When the Playstation won The Great HD Format War, we picked up a Samsung BD-UP5000 that was on clearance at the local electronics money pit. We were able to pick up a few HD DVDs at the time, for little to nothing for the same reasons. For full disclosure in reference to the title of this post, we do have an HDMI cable running from this player to the projector, for video only. Even though the Marantz didn’t have HDMI ports, nor decoders for HD audio formats, it did have 8-channel discrete inputs to plug in analog auto, and the Samsung had 8-channel discrete output. So far, so good! My friend, Beej even gave me a pair of Marantz towers that she picked up at an estate sale so we could have true 7.1 surround.

Some time in there, we picked up a pretty nice laserdisc player at a garage sale, bundled with a small collection of discs. Well to be fair, we went through a few players before we wound up with our Pioneer CLD-D406, but for the sake of brevity, let’s say we picked up a laserdisc player. It’s an A/B side player that even has AC3 output for Dolby Digital. I wound up sourcing a Marantz DP870 to descramble the digital audio. This sound processor does a great job at that, but it has discrete 5.1-channel output. This is where we started running against a wall. We now had two units with multi-channel output, and only one set of inputs on the receiver. We don’t watch laserdiscs very often, and the only title we have that is in true Dolby Digital is Showgirls, which we rarely have a driving urge to watch. So, although this was a problem, it was not a huge one.

When Avatar came out, many of our friends, whom we respect, reported that it was a really good movie. Conversely, many of our other friends, whom we also respect, regarded this film as a giant, steaming pile of thinly veiled white guilt cliches. Naturally, we had to check it out. We rented the Blu Ray from the local store and settled in for the evening. Our Samsung wouldn’t play it. So, I went off to Samsung’s website to find that they had just rushed out a firmware update for our player, specifically to tackle the Avatar issue. With the update installed, we were able to *ahem* enjoy this film. And, by “enjoy” I mean facepalm, exclaim “WTF?!?!” and generally hate it, joining in the latter mentioned camp of our friends.

And, that firmware update was the beginning of a pretty crumby experience with our player. It had difficulty with almost all new releases from Disney and Fox. Subsequent firmware updates did nothing. I chatted with Samsung support, got nothing in return, and told them that I was tempted to avoid Samsung products from then on because of the experience. By this point, it was getting difficult to find a Blu Ray player that had alternatives to HDMI, and I was not about to buy a new AV receiver. I decided that I would work towards replacing the player with the next HTPC, which we started on last year for Christmas. My research indicated that playing Blu Ray discs on a computer was not without its caveats, and we still haven’t accomplished the task.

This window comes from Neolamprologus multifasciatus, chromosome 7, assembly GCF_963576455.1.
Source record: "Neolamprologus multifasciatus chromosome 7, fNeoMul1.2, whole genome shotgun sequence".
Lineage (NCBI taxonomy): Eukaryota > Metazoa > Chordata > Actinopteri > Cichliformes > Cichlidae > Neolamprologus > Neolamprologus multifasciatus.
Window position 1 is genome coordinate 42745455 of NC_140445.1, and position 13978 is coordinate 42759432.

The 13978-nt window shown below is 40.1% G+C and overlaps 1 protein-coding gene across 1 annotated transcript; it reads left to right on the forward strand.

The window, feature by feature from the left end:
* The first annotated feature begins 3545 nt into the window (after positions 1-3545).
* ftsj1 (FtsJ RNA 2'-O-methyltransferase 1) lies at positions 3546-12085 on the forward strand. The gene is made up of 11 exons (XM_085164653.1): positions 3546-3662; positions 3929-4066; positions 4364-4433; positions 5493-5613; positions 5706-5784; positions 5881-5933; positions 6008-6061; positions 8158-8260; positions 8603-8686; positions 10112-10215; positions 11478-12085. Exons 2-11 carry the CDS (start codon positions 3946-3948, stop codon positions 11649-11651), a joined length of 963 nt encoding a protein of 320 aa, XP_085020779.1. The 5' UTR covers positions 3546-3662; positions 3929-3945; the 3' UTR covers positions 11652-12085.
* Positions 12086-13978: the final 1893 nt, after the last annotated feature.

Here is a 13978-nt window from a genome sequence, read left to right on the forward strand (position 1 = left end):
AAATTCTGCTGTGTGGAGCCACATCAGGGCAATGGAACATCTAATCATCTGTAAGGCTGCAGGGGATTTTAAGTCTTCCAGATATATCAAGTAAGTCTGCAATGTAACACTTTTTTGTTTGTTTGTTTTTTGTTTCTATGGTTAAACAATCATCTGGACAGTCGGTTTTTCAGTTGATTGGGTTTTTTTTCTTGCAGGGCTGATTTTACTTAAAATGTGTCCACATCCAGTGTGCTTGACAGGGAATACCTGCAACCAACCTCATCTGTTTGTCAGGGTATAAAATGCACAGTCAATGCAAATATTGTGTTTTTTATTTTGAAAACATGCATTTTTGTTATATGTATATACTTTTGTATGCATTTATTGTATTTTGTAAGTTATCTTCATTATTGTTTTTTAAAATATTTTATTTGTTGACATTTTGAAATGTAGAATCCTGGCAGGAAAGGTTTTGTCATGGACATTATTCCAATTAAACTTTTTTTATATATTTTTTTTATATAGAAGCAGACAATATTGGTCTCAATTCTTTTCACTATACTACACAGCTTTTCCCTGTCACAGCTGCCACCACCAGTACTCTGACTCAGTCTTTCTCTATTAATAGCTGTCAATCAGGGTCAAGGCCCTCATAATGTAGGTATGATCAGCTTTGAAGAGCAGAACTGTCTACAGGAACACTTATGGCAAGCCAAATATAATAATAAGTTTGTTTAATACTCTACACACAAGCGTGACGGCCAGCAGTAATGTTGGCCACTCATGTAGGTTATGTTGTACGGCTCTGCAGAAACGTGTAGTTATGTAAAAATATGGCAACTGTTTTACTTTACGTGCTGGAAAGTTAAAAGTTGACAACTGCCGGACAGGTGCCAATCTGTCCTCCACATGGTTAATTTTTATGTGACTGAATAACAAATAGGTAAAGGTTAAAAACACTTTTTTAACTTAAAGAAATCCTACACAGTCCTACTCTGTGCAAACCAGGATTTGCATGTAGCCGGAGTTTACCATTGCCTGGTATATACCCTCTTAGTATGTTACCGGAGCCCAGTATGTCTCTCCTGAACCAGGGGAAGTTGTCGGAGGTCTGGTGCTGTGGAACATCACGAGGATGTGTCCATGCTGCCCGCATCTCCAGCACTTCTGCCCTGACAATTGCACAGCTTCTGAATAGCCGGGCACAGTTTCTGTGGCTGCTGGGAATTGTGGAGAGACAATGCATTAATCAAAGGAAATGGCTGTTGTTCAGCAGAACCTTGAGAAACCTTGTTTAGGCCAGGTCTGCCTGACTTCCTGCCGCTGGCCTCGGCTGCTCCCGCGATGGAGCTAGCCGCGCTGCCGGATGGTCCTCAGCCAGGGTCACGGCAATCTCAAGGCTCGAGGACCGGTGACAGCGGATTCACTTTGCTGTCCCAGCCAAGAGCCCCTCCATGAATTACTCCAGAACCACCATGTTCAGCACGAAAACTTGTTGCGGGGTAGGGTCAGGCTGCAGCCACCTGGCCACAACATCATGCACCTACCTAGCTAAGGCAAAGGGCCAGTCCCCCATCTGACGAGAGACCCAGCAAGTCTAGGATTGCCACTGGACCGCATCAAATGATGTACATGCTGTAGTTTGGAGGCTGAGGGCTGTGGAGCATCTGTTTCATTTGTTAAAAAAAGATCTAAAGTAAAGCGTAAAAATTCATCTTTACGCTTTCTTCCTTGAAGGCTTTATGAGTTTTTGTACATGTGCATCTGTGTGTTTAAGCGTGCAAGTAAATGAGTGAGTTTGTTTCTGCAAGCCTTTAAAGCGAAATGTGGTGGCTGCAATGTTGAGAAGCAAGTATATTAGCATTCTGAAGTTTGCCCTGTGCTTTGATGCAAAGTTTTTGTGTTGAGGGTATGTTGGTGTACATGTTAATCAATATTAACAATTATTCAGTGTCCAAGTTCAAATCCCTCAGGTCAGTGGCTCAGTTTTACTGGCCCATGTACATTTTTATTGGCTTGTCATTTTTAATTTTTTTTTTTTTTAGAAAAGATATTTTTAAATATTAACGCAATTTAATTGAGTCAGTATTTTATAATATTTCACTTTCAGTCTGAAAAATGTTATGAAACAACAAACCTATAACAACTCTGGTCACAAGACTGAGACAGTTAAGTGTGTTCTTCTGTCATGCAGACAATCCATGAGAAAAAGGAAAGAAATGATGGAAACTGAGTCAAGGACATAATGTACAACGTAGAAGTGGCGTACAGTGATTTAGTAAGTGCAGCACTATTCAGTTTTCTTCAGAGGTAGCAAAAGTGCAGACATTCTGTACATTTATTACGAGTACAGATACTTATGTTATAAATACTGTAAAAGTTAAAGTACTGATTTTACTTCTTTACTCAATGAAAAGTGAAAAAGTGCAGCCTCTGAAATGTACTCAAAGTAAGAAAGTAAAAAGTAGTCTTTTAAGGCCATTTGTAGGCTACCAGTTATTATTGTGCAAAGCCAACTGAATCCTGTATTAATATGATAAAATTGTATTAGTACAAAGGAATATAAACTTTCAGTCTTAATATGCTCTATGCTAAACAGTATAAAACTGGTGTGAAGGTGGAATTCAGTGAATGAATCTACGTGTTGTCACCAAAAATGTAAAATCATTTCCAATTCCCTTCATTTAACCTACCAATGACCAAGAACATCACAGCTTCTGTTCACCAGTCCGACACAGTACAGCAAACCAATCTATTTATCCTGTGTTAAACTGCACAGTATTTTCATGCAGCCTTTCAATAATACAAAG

I knew that I was going to eventually have 8-channel sound coming from the HTPC. So, that makes three devices with discrete output going to a receiver that has one input. It was now time to get creative. I needed an 8-channel analog sound switcher. Somewhere I found such a device online, but it cost as much as a new receiver. I put my head together with my brother’s, and formed a plan. I took a dead Pioneer SL-PG440 single CD player and gutted it for the project. I drilled out the back of the box to mount 40 RCA jacks that I sourced on the internet.

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And, I even printed out an overlay to stick on the back of the unit to label the connections.

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I shaved the front off the faceplate with my router table and rebuilt it with a sheet of dark colored plastic where a selector knob could be mounted.

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I sourced some heavy-duty, Japanese-made, four-pole relays. These are discontinued new old stock, and are built like little tanks.

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I discussed circuit options with my brother, and let him put it together, as he has done a lot more of this kind of work than I have, and he’s got a good soldering station.

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When powered up, the relays make an authoritative “clack” between input sources. The switch has six positions, with the outer two wired as off, and the inner four switch between four input sources. I have not personally listened to sound through it yet, as I lack the cabling to wire it into the system yet. My brother has wired it for sound and reports that it is extremely quiet as far as noise is concerned, that it transmits the sound signal as if it is not even in line. This is exactly what I was after.